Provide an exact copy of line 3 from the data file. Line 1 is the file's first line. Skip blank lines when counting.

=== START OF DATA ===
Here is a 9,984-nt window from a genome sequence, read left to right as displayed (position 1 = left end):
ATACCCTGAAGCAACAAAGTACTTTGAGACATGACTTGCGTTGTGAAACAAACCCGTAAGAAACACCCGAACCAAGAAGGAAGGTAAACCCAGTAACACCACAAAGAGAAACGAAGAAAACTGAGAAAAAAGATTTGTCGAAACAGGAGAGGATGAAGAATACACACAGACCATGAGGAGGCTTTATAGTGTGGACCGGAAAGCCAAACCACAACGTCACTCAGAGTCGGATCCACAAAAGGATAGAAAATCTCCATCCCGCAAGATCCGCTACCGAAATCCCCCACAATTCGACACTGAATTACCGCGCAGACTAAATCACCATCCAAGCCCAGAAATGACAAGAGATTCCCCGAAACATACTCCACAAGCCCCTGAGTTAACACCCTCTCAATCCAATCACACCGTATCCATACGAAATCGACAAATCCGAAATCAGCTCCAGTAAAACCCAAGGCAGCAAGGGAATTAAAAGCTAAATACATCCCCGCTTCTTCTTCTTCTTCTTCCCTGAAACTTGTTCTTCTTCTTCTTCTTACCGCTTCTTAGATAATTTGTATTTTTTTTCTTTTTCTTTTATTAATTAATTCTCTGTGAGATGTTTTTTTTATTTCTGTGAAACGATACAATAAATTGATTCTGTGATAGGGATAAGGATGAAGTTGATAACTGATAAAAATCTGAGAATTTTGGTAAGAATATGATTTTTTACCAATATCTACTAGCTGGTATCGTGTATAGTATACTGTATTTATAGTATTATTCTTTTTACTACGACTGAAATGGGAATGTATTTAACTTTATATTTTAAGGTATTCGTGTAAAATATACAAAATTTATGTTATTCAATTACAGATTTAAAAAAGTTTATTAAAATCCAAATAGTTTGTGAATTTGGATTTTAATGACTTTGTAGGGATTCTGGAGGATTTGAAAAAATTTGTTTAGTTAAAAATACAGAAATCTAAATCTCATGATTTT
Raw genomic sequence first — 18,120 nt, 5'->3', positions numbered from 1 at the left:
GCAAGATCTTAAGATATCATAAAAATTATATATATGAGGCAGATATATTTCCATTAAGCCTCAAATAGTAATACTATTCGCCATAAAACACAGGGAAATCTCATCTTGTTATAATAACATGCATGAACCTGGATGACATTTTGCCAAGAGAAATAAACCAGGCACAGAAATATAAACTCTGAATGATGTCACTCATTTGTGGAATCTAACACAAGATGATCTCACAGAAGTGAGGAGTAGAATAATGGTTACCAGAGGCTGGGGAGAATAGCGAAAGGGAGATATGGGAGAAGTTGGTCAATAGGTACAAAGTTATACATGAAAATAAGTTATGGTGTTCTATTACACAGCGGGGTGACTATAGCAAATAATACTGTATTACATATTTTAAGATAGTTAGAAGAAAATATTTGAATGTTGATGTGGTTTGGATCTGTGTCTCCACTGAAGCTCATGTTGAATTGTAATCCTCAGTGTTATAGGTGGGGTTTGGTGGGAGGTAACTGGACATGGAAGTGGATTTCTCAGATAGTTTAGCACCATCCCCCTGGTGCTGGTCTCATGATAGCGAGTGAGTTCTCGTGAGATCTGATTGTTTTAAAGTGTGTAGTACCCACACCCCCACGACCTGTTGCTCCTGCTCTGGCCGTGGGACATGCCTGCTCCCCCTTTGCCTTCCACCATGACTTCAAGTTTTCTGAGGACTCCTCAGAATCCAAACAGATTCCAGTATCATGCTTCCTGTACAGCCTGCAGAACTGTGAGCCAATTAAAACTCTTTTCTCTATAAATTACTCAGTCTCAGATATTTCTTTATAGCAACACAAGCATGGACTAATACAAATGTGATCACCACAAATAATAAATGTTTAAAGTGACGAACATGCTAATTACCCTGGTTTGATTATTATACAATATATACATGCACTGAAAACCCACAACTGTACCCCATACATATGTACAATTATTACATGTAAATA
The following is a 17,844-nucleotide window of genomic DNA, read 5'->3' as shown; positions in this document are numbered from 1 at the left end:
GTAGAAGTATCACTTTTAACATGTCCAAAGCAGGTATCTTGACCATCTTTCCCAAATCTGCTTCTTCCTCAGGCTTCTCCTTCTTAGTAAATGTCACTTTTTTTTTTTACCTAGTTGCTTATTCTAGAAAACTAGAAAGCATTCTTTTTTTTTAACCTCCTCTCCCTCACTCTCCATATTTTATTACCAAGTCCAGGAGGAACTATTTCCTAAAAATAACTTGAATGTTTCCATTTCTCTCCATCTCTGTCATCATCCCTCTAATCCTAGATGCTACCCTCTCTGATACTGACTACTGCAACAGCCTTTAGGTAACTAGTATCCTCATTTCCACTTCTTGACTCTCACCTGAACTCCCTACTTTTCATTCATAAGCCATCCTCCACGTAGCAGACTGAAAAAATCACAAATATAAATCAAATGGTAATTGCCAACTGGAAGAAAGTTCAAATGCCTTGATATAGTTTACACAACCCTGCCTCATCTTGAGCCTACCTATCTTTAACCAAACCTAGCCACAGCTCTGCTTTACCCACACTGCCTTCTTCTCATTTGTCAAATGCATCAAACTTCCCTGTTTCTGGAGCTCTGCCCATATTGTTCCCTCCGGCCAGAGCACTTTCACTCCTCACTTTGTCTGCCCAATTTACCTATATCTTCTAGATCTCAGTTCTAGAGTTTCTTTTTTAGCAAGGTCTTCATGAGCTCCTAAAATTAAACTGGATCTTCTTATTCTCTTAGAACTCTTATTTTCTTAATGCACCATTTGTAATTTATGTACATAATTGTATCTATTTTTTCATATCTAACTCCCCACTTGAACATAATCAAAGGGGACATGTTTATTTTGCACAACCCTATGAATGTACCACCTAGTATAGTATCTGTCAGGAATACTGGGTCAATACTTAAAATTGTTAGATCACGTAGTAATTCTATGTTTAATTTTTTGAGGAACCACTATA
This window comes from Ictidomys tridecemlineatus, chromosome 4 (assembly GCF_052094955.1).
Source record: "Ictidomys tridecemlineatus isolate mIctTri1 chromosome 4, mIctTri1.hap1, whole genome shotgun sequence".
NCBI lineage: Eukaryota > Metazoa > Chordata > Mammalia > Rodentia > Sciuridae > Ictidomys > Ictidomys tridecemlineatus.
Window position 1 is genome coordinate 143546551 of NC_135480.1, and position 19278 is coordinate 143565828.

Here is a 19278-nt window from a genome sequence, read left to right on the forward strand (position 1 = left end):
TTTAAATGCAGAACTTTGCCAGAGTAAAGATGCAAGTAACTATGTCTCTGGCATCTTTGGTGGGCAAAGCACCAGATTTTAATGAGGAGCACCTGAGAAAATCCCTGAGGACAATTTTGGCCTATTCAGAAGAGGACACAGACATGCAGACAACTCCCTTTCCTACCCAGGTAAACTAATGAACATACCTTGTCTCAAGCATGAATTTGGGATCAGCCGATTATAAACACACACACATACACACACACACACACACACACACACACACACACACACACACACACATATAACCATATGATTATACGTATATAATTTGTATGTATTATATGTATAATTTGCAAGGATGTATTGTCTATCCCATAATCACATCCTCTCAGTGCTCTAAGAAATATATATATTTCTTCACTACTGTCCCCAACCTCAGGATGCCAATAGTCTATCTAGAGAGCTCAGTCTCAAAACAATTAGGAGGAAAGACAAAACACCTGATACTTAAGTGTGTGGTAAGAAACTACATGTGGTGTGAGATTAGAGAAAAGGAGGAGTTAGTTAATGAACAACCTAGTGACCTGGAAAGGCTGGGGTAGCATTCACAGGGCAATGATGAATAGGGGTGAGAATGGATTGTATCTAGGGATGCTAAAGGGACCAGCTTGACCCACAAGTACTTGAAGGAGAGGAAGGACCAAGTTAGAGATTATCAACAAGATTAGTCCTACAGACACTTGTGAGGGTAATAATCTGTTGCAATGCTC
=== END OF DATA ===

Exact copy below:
Raw genomic sequence first — 18,120 nt, 5'->3', positions numbered from 1 at the left: